It isn’t enough to come up with a kickass vision for your organization or business idea. One other important piece of the puzzle is being able to communicate your vision clearly and effectively to the people that matter; namely partners, potential investors, employees, and even customers. This is something we realized, thankfully, in the early stages of launching our music production company.
Getting people to buy into and follow your vision is a big part of what separates leaders who are able to experience massive success and those who don’t. When Nelson Mandela had the idea of an equal society in South Africa, it was the strength of his vision that influenced people of different races, and from other countries, to support the end of Apartheid, even after he spent 30 years in prison.
In the area of technology, Bill Gates’ vision of getting a computer in every home, well, did just that. It wasn’t just through his own genius, however, it was connecting with the right people, who also had a forward-thinking mindset and were able to grasp his vision of the PC.
For every great story that changed the world, how the vision was communicated by the leader(s) enabled the initial buy-in and eventual success. But not everyone knows how to communicate a vision, especially in today’s saturated business markets, and with competition being so fierce.
With that said, how have we been able to communicate our vision in such a way that the people who matter are able to see what we are seeing, or at least trust us enough to get on board with the idea of a virtual recording studio, even if they don’t quite understand it all as yet? Here are a few tips from our story:
Believe in it first
As a leader, it is necessary for you to demonstrate belief in your own vision before expecting others to get on board with what you’re saying. If there is any doubt in a particular aspect or general disbelief in your overall vision, others will sense it and act accordingly.
In addition, not believing in your own vision can send mixed signals and result in indecision on your part, both of which will threaten the continued existence of your business.
Write it down descriptively
The best stories are those that capture the imagination of readers and hold their interest from start to finish. While a vision document isn’t exactly a story, similarly using descriptive language to explain the scope of what you’re trying to achieve, will help all parties involved to get a clear picture.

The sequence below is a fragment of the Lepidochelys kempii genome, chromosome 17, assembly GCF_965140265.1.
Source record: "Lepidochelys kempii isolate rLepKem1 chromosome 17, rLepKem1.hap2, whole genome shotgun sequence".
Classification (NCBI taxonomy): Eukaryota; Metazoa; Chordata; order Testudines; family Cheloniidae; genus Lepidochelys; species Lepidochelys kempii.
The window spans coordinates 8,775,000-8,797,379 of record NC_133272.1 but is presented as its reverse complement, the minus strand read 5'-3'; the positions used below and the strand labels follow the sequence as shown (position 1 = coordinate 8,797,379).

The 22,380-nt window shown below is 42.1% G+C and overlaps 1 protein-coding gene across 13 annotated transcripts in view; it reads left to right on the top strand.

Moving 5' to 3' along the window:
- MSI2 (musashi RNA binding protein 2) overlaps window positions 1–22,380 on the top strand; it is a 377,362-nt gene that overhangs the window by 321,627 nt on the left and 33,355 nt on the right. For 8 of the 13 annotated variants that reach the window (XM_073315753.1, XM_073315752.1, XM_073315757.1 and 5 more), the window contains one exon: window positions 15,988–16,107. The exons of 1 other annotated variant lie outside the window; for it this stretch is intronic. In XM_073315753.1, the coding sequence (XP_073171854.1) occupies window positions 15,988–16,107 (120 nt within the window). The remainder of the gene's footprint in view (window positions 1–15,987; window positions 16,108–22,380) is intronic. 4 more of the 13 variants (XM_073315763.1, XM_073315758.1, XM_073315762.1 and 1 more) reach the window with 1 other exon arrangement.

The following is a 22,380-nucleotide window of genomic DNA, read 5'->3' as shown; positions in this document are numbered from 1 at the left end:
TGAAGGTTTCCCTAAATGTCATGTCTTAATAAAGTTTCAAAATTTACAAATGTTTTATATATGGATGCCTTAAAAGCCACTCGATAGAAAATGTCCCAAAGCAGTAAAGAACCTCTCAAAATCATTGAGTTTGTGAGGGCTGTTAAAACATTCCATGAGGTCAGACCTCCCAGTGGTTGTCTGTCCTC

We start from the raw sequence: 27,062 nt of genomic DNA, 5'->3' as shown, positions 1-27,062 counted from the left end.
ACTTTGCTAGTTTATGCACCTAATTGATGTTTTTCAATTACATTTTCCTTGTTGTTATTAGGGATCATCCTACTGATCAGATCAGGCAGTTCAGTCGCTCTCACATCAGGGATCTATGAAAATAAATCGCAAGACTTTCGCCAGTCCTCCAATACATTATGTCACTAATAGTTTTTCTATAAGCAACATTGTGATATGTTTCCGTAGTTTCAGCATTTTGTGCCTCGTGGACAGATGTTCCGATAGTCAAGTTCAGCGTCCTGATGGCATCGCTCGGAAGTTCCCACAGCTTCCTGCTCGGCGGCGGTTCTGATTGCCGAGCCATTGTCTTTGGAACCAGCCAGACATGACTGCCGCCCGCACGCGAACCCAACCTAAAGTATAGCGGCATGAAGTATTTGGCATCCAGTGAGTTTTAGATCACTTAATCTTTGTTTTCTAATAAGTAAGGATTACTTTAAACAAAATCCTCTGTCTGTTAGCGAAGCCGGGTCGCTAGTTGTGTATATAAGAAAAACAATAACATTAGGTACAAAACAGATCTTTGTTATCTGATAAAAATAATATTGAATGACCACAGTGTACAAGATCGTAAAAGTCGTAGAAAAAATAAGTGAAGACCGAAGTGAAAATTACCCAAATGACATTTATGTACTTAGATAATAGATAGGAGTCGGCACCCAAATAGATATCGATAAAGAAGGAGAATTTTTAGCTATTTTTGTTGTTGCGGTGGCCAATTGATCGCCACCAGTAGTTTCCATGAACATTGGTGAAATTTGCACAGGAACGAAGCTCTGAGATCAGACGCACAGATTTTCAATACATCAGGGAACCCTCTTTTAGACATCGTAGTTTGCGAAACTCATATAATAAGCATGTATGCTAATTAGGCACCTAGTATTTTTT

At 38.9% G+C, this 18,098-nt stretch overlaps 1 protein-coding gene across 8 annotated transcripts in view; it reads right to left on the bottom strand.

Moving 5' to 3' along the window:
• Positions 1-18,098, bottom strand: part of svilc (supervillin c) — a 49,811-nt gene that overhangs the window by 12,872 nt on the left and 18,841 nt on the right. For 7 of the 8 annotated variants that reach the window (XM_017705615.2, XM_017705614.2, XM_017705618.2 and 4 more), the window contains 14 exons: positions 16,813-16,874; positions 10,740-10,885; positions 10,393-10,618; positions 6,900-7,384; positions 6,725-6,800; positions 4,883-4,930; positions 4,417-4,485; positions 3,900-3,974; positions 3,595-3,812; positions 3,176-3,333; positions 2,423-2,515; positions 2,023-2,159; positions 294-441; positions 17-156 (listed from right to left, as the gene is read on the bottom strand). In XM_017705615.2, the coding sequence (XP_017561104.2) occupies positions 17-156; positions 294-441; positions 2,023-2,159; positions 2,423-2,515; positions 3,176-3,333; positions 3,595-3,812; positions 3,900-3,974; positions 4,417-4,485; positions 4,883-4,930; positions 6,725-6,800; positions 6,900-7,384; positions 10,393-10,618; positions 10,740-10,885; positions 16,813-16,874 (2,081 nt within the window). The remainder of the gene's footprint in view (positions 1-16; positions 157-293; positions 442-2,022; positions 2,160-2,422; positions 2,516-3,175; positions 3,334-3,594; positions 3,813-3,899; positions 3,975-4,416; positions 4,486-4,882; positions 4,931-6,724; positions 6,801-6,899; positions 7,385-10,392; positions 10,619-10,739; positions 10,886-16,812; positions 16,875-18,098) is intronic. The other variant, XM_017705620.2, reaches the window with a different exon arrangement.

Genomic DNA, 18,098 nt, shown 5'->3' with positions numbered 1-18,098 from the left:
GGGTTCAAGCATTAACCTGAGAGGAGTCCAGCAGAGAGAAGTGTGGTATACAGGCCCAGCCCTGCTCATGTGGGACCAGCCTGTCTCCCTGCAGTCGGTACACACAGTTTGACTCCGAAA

The clearer the picture, the higher the likelihood that stakeholders will be able to understand and support the vision. Being descriptive means being pointed and specific, keeping objectives measurable and time-based.
Write it down as if you’re explaining it to someone who’s blind and use simple words that everyone will be able to understand. Writing like this might mean more words but it’ll be easier for everyone involved to grasp, instead of having to ask you to explain every point, or worse, pretending to understand, if you only summarized your vision.
…But have a shortened version on hand
Once you have crafted your vision into a compelling story, it is helpful to craft a summary statement, which captures all the main points. This will come in handy when you need to give a quick elevator pitch to a potential investor.
These potential investors are often extremely busy and might only spare you a few minutes to explain why they should be interested in your product/service. If you manage to pique their interest with a sentence or two, they will want to hear the long version of your vision later on.
Make it about them
It’s easy to get caught up in telling your own story when creating your vision but for others to get it, they have to see themselves in it.
Your financial backers need to see how they will benefit from investing in your company/idea; managers need to see themselves in accomplishing the main goals of the vision in order to make meaningful decisions; and employees need to see that their efforts are helping to achieve an objective they can be proud of.
Once you make your vision about the stakeholders, it becomes easier for them to understand their roles and act accordingly.
Target/translate the messaging
Depending on the size of your organization, there might be different pockets of people who you will need to express your vision to.
For instance, you might have a marketing department different from a product development or research team. For these sets of people, the objectives are different, so it follows that the messaging of your vision story will need to be tweaked to resonate with the respective team.
Reciting the same vision can result in some people feeling alienated since they have different objectives and responsibilities.
Taking time to craft the vision story for your company can take time but this is necessary to ensure it is succinct enough. A well-crafted vision will form a solid foundation for everything else to fall into place, and to get the desirable outcomes you seek.